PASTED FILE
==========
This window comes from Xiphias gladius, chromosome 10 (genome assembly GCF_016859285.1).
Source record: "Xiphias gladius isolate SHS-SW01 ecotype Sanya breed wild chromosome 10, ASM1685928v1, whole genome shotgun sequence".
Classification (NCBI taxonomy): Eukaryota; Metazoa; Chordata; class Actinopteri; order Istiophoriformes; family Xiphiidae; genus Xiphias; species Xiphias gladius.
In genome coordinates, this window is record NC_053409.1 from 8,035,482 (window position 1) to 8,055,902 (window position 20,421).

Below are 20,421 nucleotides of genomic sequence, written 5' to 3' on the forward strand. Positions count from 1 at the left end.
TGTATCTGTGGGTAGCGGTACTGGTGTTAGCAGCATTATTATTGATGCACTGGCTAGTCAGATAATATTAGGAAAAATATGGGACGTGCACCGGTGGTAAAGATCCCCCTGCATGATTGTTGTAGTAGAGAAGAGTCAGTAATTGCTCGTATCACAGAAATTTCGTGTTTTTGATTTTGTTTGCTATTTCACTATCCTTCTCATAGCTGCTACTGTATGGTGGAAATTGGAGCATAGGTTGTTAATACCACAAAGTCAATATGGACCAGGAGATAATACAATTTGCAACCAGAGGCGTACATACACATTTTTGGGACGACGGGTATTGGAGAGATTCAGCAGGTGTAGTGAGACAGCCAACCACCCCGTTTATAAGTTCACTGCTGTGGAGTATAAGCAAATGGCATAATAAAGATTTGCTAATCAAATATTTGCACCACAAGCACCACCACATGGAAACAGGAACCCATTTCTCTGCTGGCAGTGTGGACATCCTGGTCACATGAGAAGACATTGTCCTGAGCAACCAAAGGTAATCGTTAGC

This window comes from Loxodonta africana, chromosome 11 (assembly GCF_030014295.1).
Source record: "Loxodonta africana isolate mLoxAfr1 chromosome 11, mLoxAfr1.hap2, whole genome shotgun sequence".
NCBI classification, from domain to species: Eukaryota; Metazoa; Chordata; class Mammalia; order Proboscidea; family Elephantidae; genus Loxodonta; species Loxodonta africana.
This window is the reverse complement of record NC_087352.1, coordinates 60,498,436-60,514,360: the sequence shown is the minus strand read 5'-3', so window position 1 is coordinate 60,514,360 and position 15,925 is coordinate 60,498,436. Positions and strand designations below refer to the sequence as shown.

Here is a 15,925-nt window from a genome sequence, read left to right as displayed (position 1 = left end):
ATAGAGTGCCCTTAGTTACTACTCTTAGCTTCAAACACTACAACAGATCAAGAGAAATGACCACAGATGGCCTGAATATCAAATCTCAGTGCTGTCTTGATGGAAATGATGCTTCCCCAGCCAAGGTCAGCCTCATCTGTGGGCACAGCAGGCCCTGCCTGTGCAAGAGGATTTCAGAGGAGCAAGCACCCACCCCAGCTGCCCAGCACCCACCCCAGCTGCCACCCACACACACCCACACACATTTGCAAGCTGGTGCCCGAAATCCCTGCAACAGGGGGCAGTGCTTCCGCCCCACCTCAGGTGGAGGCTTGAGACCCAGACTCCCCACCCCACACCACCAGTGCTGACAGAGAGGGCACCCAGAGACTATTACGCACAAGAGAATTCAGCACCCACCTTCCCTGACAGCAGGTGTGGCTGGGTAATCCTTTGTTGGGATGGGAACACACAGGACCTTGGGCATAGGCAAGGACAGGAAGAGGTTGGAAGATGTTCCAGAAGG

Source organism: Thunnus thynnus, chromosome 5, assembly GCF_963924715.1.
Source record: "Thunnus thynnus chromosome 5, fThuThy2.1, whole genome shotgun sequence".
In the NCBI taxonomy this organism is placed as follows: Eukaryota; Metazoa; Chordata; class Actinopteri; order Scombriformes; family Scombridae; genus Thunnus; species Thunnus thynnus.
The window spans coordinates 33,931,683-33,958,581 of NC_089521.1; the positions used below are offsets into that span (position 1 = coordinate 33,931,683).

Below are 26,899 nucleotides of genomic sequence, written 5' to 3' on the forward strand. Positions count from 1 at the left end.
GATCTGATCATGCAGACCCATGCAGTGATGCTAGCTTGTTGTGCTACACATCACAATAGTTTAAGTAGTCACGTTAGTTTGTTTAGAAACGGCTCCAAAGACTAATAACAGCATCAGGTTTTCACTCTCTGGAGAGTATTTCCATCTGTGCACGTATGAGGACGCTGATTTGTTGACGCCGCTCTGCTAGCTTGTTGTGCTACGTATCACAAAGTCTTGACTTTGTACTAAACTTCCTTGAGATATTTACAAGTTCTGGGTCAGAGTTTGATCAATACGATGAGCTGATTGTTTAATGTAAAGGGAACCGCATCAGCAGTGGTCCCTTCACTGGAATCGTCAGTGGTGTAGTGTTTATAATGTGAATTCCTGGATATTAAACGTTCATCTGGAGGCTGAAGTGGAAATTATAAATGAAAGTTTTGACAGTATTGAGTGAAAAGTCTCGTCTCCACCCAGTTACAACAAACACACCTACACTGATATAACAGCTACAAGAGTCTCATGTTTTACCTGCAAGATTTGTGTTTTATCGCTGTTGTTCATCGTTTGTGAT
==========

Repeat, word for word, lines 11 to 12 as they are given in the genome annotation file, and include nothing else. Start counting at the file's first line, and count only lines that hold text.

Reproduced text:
Here is a 15,925-nt window from a genome sequence, read left to right as displayed (position 1 = left end):
ATAGAGTGCCCTTAGTTACTACTCTTAGCTTCAAACACTACAACAGATCAAGAGAAATGACCACAGATGGCCTGAATATCAAATCTCAGTGCTGTCTTGATGGAAATGATGCTTCCCCAGCCAAGGTCAGCCTCATCTGTGGGCACAGCAGGCCCTGCCTGTGCAAGAGGATTTCAGAGGAGCAAGCACCCACCCCAGCTGCCCAGCACCCACCCCAGCTGCCACCCACACACACCCACACACATTTGCAAGCTGGTGCCCGAAATCCCTGCAACAGGGGGCAGTGCTTCCGCCCCACCTCAGGTGGAGGCTTGAGACCCAGACTCCCCACCCCACACCACCAGTGCTGACAGAGAGGGCACCCAGAGACTATTACGCACAAGAGAATTCAGCACCCACCTTCCCTGACAGCAGGTGTGGCTGGGTAATCCTTTGTTGGGATGGGAACACACAGGACCTTGGGCATAGGCAAGGACAGGAAGAGGTTGGAAGATGTTCCAGAAGG